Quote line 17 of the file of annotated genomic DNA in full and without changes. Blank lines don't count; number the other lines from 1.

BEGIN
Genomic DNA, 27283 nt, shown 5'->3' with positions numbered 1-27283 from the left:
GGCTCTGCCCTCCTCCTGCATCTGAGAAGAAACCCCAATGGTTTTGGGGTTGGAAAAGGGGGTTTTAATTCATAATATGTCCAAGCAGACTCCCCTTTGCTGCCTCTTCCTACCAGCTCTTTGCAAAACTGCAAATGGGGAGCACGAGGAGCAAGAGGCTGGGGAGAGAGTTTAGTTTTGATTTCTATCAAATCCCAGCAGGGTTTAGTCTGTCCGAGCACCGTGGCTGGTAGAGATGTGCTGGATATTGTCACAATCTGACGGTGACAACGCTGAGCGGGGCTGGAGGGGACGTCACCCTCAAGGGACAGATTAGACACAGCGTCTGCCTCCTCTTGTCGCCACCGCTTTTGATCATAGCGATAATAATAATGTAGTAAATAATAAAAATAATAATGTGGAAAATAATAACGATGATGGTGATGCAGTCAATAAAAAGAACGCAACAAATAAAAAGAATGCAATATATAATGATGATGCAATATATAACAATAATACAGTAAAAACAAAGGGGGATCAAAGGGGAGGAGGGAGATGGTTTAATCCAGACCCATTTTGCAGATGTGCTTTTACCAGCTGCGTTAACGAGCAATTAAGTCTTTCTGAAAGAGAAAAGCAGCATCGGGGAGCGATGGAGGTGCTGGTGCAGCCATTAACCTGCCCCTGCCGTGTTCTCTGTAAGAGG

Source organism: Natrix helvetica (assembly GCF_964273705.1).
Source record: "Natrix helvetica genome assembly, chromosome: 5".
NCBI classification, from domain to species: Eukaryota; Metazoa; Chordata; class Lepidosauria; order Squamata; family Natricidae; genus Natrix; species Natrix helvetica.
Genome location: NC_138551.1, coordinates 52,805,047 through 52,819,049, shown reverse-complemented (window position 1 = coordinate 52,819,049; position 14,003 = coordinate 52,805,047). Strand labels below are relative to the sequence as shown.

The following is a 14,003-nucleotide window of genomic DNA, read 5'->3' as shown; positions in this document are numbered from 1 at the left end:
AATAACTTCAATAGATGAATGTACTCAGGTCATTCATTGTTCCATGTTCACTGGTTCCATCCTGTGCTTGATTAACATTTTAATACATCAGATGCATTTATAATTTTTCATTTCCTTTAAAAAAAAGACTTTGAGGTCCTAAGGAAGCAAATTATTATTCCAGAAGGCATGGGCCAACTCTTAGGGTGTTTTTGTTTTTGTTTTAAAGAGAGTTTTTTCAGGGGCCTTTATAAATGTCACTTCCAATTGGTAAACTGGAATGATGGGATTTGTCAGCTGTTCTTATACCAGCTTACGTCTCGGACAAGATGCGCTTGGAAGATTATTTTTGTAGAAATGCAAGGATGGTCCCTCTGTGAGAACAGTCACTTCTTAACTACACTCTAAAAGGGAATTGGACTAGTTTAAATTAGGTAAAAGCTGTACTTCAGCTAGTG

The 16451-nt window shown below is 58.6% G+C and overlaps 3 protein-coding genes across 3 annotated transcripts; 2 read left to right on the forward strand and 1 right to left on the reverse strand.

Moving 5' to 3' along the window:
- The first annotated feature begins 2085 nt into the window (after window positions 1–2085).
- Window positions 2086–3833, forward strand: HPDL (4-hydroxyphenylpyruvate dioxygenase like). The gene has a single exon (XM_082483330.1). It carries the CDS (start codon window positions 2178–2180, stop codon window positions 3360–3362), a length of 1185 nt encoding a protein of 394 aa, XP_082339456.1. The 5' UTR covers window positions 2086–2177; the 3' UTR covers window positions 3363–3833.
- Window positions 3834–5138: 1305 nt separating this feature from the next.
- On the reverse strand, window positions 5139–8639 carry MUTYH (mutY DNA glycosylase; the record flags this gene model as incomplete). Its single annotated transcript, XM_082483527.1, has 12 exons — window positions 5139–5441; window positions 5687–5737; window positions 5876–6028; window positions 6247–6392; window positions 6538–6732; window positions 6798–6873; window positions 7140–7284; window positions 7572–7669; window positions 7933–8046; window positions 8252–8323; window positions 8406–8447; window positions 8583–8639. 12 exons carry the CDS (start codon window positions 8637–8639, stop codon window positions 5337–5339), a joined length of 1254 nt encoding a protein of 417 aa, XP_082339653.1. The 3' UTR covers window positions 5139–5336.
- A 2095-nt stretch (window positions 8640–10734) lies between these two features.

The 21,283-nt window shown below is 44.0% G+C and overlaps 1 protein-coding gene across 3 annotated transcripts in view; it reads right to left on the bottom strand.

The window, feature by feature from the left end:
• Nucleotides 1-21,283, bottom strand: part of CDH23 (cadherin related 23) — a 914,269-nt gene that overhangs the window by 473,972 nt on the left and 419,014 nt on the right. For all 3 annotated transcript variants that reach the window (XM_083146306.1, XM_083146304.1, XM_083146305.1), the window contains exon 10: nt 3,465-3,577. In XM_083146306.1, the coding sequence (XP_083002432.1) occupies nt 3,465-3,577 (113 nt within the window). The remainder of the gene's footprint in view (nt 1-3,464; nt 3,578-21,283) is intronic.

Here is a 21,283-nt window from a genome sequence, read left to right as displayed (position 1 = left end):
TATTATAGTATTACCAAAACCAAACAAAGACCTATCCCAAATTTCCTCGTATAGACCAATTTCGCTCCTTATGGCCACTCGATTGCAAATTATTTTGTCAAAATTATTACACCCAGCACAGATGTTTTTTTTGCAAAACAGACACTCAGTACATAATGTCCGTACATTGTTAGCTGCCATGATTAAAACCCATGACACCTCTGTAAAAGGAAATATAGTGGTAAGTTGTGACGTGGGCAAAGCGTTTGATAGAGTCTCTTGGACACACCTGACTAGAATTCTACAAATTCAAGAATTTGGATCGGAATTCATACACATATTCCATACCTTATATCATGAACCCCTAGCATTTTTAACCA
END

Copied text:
The window, feature by feature from the left end: